How to counter dumping in geographic markets? This issue has recently been raised with the EU Commission. Current rules for determining the dumping margin are claimed to be insufficient by certain stakeholders, including the European steel industry, in particular. The dumping margin is what establishes the level of anti-dumping duties imposed on a product that is found to be sold at a lower price than the cost of its production, transport and sales. The Commission currently must prove that these costs are greater than the sales price of the product in the EU. This presents great difficulty in situations where the market and cost levels in the country of origin are not transparent. This situation has become acute in the EU since it will no longer be possible for the European Comission to assess products from China using a special measure after 11 December this year. This special measure, as applied to China (and other countries considered non-market economies), permits using data from a third country for comparison when making this assessment. This method will now be phased out in relation to China, which leaves the European steel industry feeling threatened. This is namely due to China's gigantic overcapacity of steel production.
The EU Commission proposes that state subsidies and similar in the country of origin may be weighed in when calculating the dumping margin. It is well established that China heavily subsidizes several industries. This is done with soft loans, low or minimal land acquisition costs, export restrictions on certain products, and more. The Commission proposal also would involve eliminating the distinction between market and non-market economies. To replace this, the Commission would distinguish between WTO (World Trade Organisation) and non-WTO members. The snag with this is that the EU has already partly tested the new method in a WTO case brought against Argentina, but which was rejected. In the event the EU uses the proposed new method, but it is rejected by the WTO, the the union will face a difficult dilemma. In such a case, the ‘affected’ country could, within the scope of WTO rules, impose countermeasures, and the situation could easily spiral into a trade conflict.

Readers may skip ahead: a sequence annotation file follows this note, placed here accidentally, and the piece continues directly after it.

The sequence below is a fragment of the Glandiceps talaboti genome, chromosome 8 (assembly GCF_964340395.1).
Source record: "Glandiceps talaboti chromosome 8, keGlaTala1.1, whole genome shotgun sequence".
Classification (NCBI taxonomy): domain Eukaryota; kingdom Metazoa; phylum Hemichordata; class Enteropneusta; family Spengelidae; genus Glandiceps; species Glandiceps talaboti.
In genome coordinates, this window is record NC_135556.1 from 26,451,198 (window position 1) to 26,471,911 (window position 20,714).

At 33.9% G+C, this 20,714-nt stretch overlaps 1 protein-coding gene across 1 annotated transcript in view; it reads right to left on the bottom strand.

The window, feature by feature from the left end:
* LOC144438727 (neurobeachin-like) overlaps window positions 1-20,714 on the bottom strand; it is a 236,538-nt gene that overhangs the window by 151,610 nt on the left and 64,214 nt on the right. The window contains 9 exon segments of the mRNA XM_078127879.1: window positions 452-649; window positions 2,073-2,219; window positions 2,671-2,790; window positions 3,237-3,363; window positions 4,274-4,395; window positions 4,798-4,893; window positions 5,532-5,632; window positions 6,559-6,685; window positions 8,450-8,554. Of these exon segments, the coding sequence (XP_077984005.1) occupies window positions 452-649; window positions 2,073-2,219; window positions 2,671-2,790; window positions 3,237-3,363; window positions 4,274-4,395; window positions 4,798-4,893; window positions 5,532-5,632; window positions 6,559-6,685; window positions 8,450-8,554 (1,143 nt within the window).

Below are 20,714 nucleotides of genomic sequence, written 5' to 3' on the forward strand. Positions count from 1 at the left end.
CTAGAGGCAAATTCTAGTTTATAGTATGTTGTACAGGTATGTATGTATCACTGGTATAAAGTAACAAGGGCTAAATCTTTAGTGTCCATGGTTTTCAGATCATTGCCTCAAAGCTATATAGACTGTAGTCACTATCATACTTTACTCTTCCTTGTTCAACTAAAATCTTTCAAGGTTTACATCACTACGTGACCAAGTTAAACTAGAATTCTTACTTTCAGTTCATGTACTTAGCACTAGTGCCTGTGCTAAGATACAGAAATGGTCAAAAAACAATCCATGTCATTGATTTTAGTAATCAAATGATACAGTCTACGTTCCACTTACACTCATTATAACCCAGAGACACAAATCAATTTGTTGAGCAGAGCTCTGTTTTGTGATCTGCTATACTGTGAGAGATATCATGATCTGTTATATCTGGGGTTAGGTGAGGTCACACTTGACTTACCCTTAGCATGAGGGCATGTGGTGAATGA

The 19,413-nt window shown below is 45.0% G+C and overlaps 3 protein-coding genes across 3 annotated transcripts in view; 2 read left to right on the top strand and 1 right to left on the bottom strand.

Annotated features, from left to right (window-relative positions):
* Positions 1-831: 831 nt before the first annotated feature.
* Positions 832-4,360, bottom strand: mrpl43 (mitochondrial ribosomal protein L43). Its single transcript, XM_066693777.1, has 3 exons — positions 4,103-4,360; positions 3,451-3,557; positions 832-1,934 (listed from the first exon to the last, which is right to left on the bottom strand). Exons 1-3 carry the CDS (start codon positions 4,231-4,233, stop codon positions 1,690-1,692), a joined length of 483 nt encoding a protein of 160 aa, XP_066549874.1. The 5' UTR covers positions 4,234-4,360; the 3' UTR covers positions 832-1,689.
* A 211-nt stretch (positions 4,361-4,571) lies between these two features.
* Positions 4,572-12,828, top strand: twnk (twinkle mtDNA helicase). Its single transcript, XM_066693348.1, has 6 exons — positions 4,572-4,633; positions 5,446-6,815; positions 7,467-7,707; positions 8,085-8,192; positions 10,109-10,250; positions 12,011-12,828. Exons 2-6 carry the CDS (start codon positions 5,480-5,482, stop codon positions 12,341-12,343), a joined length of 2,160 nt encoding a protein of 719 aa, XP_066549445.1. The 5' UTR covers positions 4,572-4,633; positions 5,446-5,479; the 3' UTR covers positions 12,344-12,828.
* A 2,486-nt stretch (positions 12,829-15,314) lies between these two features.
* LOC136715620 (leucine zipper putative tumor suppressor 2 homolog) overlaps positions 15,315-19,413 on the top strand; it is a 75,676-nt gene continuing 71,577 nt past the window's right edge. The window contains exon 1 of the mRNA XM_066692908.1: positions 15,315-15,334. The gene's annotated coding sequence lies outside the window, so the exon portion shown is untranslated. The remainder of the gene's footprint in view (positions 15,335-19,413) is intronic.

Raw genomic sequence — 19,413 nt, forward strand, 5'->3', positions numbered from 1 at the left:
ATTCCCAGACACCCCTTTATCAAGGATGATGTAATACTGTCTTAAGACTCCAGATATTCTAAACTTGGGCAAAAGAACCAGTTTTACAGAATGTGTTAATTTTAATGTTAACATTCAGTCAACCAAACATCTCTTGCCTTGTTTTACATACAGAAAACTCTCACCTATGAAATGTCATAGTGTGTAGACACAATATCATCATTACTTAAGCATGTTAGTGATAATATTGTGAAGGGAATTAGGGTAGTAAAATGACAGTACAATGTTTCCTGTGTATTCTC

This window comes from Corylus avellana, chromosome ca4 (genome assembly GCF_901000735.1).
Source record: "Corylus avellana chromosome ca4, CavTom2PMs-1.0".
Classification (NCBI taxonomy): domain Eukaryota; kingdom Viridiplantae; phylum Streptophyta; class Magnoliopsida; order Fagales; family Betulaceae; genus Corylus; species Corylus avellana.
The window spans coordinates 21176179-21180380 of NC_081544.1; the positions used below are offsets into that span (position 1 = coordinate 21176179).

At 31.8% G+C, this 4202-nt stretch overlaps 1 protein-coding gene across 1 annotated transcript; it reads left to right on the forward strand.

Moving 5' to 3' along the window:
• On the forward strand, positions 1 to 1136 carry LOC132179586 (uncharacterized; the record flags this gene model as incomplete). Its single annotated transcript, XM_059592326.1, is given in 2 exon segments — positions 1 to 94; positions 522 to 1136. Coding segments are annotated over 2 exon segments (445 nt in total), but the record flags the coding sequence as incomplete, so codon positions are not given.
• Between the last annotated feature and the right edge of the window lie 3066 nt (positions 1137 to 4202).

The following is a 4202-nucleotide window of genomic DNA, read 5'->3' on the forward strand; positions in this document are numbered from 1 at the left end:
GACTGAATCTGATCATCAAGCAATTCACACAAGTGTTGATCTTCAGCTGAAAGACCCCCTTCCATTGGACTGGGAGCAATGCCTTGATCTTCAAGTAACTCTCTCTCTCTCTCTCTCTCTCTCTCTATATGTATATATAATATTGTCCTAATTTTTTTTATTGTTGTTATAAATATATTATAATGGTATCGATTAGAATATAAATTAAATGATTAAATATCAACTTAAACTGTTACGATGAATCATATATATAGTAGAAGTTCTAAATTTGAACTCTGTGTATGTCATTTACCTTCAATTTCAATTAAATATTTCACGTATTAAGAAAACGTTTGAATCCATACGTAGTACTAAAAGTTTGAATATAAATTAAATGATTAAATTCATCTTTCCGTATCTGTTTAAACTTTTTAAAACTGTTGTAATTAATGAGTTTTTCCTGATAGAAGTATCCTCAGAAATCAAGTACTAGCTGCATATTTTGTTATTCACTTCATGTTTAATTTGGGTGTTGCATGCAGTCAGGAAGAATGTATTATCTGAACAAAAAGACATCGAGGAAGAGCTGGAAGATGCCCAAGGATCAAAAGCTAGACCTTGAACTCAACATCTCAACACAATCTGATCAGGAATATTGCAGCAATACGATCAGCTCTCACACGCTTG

We see anti-dumping duties as a heavy-handed tool that unnecessarily restricts trade. However, in limited cases such duties on dumped products may be a necessary evil, but these should not be used as a political weapon or to express pure protectionism. Unfortunately, the EU has, indeed, imposed anti-dumping duties on products in cases where the country of origin simply had comparative advantages. The most important considerations in any system for imposing such duties is having reliable calculation methods as well as providing importers with sufficient notice of planned measures so they can implement necessary adjustments accordingly. Transparency is absolutely critical! We also contend the EU should concentrate more on state subsidies in third countries when considering what trade defence instruments to utilize. To this extent the EU Commission proposal is welcome. In this case, we can only wait to see if is adopted, applied, and then that it actually works.
Olof Erixon, trade policy expert